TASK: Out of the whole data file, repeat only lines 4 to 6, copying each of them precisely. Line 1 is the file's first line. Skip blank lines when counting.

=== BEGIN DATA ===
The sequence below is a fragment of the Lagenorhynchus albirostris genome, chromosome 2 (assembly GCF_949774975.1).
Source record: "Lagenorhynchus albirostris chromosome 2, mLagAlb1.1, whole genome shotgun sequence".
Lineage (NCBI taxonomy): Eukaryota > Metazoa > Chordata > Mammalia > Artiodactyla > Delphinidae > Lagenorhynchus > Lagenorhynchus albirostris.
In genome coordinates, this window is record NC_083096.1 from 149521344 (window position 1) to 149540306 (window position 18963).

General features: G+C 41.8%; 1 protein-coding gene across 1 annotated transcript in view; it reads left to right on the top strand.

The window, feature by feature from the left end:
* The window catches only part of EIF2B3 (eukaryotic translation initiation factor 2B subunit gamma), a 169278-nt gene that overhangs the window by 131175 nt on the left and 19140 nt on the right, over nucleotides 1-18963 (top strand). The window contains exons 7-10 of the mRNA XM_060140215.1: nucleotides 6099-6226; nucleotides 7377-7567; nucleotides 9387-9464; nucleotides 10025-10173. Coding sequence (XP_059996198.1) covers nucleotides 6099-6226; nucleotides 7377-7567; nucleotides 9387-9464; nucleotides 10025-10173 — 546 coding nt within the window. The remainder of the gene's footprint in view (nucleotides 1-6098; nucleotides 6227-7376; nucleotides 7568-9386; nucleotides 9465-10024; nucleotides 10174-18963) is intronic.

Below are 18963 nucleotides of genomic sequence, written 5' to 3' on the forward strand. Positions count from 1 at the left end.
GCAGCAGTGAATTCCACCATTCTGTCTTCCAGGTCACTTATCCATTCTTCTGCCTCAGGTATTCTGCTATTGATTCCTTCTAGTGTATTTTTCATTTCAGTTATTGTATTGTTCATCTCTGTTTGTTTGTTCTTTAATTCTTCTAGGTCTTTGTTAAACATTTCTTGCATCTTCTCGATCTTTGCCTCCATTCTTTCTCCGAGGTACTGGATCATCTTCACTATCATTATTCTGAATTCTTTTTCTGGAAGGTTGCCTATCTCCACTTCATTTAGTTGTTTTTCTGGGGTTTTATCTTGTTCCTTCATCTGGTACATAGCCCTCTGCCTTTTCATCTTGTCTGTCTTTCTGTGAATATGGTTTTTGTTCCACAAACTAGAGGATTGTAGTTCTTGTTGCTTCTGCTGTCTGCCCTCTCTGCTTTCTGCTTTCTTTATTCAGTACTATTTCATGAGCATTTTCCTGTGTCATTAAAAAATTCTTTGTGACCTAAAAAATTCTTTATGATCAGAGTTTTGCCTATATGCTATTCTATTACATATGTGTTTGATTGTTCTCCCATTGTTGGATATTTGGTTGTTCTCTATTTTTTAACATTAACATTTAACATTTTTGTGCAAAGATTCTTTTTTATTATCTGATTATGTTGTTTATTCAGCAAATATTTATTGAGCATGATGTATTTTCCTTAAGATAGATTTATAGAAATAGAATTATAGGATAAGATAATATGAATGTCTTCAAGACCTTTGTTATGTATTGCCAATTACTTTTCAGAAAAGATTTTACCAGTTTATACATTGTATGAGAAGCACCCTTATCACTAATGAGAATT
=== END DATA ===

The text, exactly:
In genome coordinates, this window is record NC_083096.1 from 149521344 (window position 1) to 149540306 (window position 18963).

General features: G+C 41.8%; 1 protein-coding gene across 1 annotated transcript in view; it reads left to right on the top strand.

The window, feature by feature from the left end: